In December 2006, Rund magazine published an interview done over a two-year period with two gay footballers living secret lives. One was married and said his wife did not know of his sexual orientation nor realise he was involved in an intimate relationship with his childhood friend. The other often brought a female friend to social events.[48]

In March 2010, former manager Rudi Assauer said that "If a player came to me and said he was gay I would say to him: 'You have shown courage'. But then I would tell him to find something else to do. That's because those who out themselves always end up busted by it, ridiculed by their fellow players and by people in the stands. We should spare them these witch hunts."[49]

On 8 January 2014 Thomas Hitzlsperger, who had retired from professional football in September 2013, announced that he was gay.[50] Before coming out, in September 2012, Hitzlsperger had publicly spoken about players coming out.[51] In September 2014 he said that he believed the sport was tackling homophobia.[52]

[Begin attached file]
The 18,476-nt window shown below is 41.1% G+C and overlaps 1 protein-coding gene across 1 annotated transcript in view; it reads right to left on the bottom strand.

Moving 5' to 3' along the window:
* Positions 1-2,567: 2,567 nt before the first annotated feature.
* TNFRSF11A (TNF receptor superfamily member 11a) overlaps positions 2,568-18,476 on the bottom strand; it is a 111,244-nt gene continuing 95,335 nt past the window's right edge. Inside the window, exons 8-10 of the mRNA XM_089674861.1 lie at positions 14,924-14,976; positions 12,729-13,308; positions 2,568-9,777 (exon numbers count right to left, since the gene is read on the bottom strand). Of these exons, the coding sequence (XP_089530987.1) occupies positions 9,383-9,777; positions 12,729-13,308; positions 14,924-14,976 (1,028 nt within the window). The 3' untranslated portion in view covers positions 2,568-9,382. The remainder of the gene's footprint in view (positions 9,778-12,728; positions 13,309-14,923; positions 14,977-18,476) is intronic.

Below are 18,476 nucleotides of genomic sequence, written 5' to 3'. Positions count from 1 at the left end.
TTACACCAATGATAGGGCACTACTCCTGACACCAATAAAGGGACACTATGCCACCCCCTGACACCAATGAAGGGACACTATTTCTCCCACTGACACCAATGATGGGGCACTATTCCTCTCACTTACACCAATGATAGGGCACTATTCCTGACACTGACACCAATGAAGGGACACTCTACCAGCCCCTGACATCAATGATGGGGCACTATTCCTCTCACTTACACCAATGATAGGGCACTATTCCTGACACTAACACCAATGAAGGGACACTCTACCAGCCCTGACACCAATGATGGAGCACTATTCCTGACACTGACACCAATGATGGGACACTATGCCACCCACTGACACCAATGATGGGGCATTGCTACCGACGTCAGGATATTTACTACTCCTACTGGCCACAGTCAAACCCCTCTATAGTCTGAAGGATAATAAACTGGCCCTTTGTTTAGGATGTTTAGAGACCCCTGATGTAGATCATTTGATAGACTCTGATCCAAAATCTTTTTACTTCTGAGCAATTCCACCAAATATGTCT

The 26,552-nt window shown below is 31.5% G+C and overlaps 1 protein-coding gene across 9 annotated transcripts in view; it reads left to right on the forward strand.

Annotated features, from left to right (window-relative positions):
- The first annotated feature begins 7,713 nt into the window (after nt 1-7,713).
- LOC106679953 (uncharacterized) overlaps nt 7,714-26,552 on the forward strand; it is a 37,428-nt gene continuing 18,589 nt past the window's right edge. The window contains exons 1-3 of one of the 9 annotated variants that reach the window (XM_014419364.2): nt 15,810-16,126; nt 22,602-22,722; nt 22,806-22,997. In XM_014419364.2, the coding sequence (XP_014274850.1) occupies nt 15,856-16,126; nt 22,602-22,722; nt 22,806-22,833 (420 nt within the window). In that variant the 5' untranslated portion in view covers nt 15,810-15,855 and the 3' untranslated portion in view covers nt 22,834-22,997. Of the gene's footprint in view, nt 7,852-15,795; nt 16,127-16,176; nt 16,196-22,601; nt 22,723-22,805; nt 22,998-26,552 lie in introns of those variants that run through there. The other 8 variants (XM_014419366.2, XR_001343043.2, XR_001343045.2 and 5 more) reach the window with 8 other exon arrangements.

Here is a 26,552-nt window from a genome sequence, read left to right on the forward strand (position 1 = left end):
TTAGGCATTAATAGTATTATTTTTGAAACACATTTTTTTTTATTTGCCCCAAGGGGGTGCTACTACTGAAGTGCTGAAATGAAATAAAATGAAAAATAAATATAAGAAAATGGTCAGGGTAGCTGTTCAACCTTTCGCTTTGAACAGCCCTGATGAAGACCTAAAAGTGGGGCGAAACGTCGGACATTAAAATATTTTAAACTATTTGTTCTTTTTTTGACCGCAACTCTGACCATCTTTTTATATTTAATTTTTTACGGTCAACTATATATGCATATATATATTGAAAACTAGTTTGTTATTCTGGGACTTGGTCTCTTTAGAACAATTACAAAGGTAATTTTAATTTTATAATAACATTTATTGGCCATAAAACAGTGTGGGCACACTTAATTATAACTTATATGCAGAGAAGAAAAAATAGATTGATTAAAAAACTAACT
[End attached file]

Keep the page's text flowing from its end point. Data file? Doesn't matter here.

Netherlands[edit]

In April 2009, former Dordrecht'90 striker John de Bever married his manager and friend Kees Stevens. De Bever played at the 1996 FIFA Futsal World Championship[53] and was named World Futsal player of the year in 1997.[54]

Norway[edit]

Thomas Berling retired from professional football after coming out in 2000, citing widespread homophobia in the football community as the reason.[55]

Several female players have come out as homosexual, including Bente Nordby and Linda Medalen.[56]

In June 2015, a Bærum SK player was given a straight red card for calling his Sandnes Ulf opponent "gay" in a Norwegian First Division match.[57]

In October 2016, Stabæk Fotball became the first European club to host a pride parade before their home fixture against Sarpsborg 08. Since then, a parade has been held before one of the team's home fixtures every season.[58]